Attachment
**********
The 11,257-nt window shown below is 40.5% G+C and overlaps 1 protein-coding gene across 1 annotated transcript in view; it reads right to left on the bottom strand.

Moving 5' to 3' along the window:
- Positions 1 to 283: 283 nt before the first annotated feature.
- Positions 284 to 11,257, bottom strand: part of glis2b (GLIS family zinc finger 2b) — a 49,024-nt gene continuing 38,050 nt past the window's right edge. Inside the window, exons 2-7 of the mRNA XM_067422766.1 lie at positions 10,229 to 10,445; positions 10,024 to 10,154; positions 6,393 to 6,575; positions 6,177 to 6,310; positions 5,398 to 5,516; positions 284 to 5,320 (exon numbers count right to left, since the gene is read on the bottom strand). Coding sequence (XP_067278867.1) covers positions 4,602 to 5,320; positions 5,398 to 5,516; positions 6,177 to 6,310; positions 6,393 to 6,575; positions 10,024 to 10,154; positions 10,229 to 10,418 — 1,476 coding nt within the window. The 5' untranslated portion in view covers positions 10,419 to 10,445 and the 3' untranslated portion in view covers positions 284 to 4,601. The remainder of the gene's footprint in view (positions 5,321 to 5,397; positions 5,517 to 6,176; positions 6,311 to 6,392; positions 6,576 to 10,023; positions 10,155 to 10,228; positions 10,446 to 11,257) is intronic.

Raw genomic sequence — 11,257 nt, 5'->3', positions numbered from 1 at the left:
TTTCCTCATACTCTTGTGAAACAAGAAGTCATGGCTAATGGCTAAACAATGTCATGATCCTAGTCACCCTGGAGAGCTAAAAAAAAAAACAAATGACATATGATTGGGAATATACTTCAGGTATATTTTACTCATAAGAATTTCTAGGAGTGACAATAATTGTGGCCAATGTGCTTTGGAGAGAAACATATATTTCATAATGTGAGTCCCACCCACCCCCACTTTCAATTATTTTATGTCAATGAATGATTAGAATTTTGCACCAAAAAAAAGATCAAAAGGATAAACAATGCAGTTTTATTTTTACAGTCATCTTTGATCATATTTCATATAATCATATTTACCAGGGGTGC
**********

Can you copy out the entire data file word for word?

The 11,257-nt window shown below is 40.5% G+C and overlaps 1 protein-coding gene across 1 annotated transcript in view; it reads right to left on the bottom strand.

Moving 5' to 3' along the window:
- Positions 1 to 283: 283 nt before the first annotated feature.
- Positions 284 to 11,257, bottom strand: part of glis2b (GLIS family zinc finger 2b) — a 49,024-nt gene continuing 38,050 nt past the window's right edge. Inside the window, exons 2-7 of the mRNA XM_067422766.1 lie at positions 10,229 to 10,445; positions 10,024 to 10,154; positions 6,393 to 6,575; positions 6,177 to 6,310; positions 5,398 to 5,516; positions 284 to 5,320 (exon numbers count right to left, since the gene is read on the bottom strand). Coding sequence (XP_067278867.1) covers positions 4,602 to 5,320; positions 5,398 to 5,516; positions 6,177 to 6,310; positions 6,393 to 6,575; positions 10,024 to 10,154; positions 10,229 to 10,418 — 1,476 coding nt within the window. The 5' untranslated portion in view covers positions 10,419 to 10,445 and the 3' untranslated portion in view covers positions 284 to 4,601. The remainder of the gene's footprint in view (positions 5,321 to 5,397; positions 5,517 to 6,176; positions 6,311 to 6,392; positions 6,576 to 10,023; positions 10,155 to 10,228; positions 10,446 to 11,257) is intronic.

Raw genomic sequence — 11,257 nt, 5'->3', positions numbered from 1 at the left:
TTTCCTCATACTCTTGTGAAACAAGAAGTCATGGCTAATGGCTAAACAATGTCATGATCCTAGTCACCCTGGAGAGCTAAAAAAAAAAACAAATGACATATGATTGGGAATATACTTCAGGTATATTTTACTCATAAGAATTTCTAGGAGTGACAATAATTGTGGCCAATGTGCTTTGGAGAGAAACATATATTTCATAATGTGAGTCCCACCCACCCCCACTTTCAATTATTTTATGTCAATGAATGATTAGAATTTTGCACCAAAAAAAAGATCAAAAGGATAAACAATGCAGTTTTATTTTTACAGTCATCTTTGATCATATTTCATATAATCATATTTACCAGGGGTGC